Perhaps the biggest void for the Miami Heat to fill during their training camp that started Tuesday is replacing a player who averaged 3.9 points and 1.6 rebounds last season and went scoreless in his two playoff appearances.
Sounds easy. It won’t be.
For the first time since 2002 — 1,605 games and three championships ago — the reigning Eastern Conference champion Heat are entering a season without Udonis Haslem on the roster. Last season was his 20th and final before retirement, and the Heat know there’s a serious leadership gap without the Miami native in the room anymore.
“An adjustment, for sure, probably more so for me than everybody else in the locker room,” Heat coach Erik Spoelstra said. “Teams transition. The guys are used to it, that you have different players. UD’s presence was so unique that you can’t compare it to any other situation in the league. I’ve always known him to be in our locker rooms.”
It’s not like the Heat don’t have other leaders: Kevin Love and Kyle Lowry were starters on teams that won NBA championships, and they both have Olympic gold medals as well — as do Heat veterans Bam Adebayo and Jimmy Butler.
They just no longer have the player who was their biggest leader.
“It’s weird,” Josh Richardson said Tuesday after the team’s first camp practice at Florida Atlantic. “It’s very weird. Him not here, barking the whole practice, it’s very weird.”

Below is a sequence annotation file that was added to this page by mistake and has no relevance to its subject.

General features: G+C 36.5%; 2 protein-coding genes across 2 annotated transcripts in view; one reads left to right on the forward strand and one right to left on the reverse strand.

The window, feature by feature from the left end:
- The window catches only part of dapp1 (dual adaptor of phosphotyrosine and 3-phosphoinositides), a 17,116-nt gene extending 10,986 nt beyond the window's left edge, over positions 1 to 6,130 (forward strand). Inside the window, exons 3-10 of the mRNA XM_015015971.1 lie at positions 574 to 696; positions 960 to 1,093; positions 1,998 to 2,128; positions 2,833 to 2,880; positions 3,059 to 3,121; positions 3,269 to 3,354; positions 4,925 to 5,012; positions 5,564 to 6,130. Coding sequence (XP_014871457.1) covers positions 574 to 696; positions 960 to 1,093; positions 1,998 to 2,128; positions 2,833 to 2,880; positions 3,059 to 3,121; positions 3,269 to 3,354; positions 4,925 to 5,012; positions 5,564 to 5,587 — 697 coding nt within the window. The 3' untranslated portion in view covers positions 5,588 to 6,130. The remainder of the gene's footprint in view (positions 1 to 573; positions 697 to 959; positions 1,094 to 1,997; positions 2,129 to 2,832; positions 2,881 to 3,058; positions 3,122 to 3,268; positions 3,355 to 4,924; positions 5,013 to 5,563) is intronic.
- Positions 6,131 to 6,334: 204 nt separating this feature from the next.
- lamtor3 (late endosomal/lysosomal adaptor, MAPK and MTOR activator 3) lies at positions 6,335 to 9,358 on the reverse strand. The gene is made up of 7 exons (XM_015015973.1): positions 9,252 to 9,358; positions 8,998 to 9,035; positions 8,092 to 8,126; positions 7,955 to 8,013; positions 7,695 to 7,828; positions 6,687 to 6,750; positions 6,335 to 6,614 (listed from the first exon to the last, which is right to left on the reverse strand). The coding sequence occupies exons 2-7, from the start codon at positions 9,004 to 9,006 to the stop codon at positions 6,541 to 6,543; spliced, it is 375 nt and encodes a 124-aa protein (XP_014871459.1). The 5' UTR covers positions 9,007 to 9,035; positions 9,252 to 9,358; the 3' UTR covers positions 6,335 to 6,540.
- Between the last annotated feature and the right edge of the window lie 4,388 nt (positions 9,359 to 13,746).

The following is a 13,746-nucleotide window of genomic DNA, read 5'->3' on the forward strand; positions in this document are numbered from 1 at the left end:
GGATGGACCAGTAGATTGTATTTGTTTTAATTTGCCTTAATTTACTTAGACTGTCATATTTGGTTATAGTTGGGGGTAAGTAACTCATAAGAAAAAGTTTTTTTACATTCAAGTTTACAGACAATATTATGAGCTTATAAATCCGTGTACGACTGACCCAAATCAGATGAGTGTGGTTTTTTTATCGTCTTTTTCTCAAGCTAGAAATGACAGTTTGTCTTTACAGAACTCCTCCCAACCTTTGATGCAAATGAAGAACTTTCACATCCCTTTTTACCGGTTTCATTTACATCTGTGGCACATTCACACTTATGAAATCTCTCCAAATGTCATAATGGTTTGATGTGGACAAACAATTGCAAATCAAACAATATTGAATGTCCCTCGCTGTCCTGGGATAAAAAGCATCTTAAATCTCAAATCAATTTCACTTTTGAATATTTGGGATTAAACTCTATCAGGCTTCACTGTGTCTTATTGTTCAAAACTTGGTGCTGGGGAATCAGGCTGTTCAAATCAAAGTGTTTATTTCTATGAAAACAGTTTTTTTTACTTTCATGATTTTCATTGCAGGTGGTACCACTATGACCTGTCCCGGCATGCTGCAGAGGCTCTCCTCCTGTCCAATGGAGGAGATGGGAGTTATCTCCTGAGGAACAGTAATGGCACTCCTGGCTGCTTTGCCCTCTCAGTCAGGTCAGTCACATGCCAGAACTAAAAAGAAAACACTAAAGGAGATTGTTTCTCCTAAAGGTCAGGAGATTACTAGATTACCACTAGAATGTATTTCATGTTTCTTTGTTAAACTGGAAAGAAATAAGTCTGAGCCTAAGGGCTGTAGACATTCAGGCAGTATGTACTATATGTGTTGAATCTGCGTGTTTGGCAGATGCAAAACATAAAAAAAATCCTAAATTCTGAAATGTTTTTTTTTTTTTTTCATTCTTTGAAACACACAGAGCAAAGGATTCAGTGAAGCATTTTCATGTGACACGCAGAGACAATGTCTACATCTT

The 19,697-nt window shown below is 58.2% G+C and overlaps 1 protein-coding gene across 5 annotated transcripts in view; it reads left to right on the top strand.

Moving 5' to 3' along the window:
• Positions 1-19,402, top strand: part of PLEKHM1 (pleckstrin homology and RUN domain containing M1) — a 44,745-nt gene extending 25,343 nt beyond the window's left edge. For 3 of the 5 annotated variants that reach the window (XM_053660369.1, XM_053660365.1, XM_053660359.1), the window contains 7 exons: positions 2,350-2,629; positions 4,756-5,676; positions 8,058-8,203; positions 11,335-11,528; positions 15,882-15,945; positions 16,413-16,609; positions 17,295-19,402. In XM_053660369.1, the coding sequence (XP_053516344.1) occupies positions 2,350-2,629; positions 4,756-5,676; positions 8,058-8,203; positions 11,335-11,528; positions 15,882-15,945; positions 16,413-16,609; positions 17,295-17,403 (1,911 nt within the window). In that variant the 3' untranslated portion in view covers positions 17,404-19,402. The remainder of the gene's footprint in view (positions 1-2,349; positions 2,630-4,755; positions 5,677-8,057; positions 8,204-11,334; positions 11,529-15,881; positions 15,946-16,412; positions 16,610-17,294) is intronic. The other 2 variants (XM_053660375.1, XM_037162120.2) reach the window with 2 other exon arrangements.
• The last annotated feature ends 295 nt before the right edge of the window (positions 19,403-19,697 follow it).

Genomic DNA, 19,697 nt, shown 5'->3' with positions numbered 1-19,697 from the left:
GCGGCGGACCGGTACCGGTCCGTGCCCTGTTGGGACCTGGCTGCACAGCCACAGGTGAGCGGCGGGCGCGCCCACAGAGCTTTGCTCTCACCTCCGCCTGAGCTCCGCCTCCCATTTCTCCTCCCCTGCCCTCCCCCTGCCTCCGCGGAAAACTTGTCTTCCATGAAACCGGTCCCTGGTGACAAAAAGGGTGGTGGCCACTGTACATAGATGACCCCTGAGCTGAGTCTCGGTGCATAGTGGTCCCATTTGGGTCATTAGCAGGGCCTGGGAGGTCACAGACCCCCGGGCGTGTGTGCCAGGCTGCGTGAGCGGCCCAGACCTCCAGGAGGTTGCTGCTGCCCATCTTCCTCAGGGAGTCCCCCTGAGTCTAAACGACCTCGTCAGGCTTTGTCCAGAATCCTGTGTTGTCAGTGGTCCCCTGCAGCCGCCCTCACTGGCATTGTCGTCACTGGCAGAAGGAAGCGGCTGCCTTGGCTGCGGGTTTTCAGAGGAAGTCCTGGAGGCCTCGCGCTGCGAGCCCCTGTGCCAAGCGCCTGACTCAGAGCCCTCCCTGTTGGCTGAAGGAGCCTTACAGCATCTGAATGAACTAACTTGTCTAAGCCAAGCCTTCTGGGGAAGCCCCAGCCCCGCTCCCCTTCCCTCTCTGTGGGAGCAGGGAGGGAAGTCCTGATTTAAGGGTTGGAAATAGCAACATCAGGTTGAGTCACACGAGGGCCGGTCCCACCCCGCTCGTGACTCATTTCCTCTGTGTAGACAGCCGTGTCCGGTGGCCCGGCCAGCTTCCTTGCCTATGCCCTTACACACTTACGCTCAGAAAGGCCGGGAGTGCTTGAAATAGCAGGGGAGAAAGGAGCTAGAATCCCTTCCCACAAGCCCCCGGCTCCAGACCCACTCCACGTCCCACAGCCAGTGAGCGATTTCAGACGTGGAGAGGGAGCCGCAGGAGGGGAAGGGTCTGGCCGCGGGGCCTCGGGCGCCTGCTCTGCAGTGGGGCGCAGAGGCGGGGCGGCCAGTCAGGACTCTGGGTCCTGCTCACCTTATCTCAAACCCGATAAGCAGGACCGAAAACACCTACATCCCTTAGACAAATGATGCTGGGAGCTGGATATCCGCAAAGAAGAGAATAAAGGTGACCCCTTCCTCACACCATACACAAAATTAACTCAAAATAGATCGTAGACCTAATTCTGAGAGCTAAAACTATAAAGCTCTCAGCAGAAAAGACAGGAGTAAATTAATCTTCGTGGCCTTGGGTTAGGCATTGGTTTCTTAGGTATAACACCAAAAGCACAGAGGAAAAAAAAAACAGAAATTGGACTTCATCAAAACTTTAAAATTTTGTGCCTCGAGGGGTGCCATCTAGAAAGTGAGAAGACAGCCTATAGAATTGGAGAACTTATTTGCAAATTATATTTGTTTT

Haslem is expected to be around the Heat eventually in some sort of official capacity. He hasn’t rejoined the club yet and wasn’t there for the first practice since his retirement.
Haslem was the NBA’s oldest active player at 43 when he retired. The three-time champion was the third player to spend a two-decade career with one franchise, joining Dallas’ Dirk Nowitzki and the Los Angeles Lakers’ Kobe Bryant.
He also became the oldest player to appear in an NBA Finals game, doing so two days before his 43rd birthday when the Heat played the Nuggets in June.
“I’m pretty sure he’ll be in the background sending out text messages, probably be around a lot,” Butler said. “He loves the game too much. He loves this organization and the city too much to stay away. And we respect him. We love him and we want him to do that.”
Lowry, entering his 18th NBA season and having spent most of those years as a starter, said Tuesday after practice No. 1 that he’s hoping to remain a starter.
“I’ll do whatever it takes for my team to win basketball games,” Lowry said, “but I expect to be the starting point guard.”
Spoelstra said he isn’t set yet on a starting five. The 37-year-old Lowry averaged 11.2 points and 5.1 assists last season.
After raising eyebrows with, well, a pierced eyebrow — along with a pierced nose, lips and a new hairstyle on Monday — Butler’s look was back to his typical self Tuesday, with braided hair for the workout.